Civil Society Legislative Advocacy Centre Organisation (CISLAC) has called on Hydrocarbon Pollution Remediation Project (HYPREP) to validate its Key Performance Indicators (KPIs) with stakeholders, especially Civil Society Organisations (CSOs).
Speaking in Lagos during an interactive session recently, the Executive Director, CISLAC, Auwal Musa, said the KPIs that should be used by stakeholders to assess the quality of work done is not yet released to stakeholders.
He also stated that best practices require all stakeholders to co-develop the KPIs, adding that the reason is to meet different stakeholders’ expectation and encourage inclusive decision-making.
“HYPREP seem to have independently developed the KPIs without inputs, and also unwilling to share same for public utilisation to monitor the success of the clean-up exercise,” he noted.
He affirmed that the National Oil Spills Detection and Response Agency (NOSDRA) has a statutory responsibility to monitor the remediation process, “however, it is unclear whether NOSDRA has taken up this responsibility.”
Musa further explained that some contractors in the first phase of the remediation exercise have started backfilling, but stakeholders don’t have access to data to Total Hydrocarbon Petroleum (TPH) concentrations of remediated or backfilled soil on such sites, “this has raised concerns for quality assurance and control of the remediation exercise.”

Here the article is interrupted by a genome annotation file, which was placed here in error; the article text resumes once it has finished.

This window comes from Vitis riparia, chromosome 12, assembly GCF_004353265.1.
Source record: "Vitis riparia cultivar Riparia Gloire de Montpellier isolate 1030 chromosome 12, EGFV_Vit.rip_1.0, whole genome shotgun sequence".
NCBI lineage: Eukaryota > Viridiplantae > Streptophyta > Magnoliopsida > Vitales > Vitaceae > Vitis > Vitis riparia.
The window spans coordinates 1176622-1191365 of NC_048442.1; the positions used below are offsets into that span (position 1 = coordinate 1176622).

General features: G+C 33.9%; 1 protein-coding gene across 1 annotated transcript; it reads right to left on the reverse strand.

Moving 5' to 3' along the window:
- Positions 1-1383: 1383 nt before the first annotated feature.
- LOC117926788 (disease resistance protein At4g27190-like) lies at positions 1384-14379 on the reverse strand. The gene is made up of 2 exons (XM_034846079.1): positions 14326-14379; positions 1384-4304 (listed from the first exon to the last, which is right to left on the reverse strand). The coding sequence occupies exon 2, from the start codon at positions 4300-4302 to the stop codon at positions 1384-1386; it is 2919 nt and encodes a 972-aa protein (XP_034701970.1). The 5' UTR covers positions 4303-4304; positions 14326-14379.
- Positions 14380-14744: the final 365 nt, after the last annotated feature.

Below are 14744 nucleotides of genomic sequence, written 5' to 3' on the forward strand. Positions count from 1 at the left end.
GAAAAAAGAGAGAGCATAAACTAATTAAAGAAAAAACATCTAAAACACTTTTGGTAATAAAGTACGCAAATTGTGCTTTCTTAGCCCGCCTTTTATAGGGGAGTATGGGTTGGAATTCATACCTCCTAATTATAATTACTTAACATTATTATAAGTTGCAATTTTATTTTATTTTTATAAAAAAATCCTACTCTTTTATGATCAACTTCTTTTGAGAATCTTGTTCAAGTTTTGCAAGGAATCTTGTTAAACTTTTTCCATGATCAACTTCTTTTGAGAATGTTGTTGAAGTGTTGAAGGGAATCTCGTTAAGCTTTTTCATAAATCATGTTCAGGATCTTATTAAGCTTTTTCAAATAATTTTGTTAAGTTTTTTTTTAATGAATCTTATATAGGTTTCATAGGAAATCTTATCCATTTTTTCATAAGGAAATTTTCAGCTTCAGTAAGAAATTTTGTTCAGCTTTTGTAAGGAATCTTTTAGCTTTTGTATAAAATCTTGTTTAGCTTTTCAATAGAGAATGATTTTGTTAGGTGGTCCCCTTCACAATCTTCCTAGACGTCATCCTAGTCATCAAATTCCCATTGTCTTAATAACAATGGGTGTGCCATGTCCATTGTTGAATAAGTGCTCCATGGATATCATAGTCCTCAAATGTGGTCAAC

Continuing, he remarked that to drive the remediation process, CSOs should provide project management capacity skills for HYPREP, stating that it is worrisome that HYPREP has funds yet progress is abysmal.
He lamented that nearly four years after the federal government flagged off the much-proclaimed Ogoni clean-up, nothing tangible has since achieved.
He maintained that although a framework for a definite intervention was provided in 2011 through a report by United Nations Environment Programme (UNEP), the issues surrounding contaminated land, groundwater, surface water, sediment, vegetation, air pollution, public health, and industry practice are yet unresolved.
He added that institutional issues as well as recommendations and steps to be followed in carrying out the exercise have become victims of senseless politicking.
Musa posited: “Following the COVID-19 restrictions, work had stopped at some sites, while few are working. However, it is clear from field observation that most lots stopped work long before COVID-19 pandemic reached Nigeria. Some lots had stopped work between September 2019 and January 2020, reportedly over lack of payments, while others are still active with reduced staff capacity.”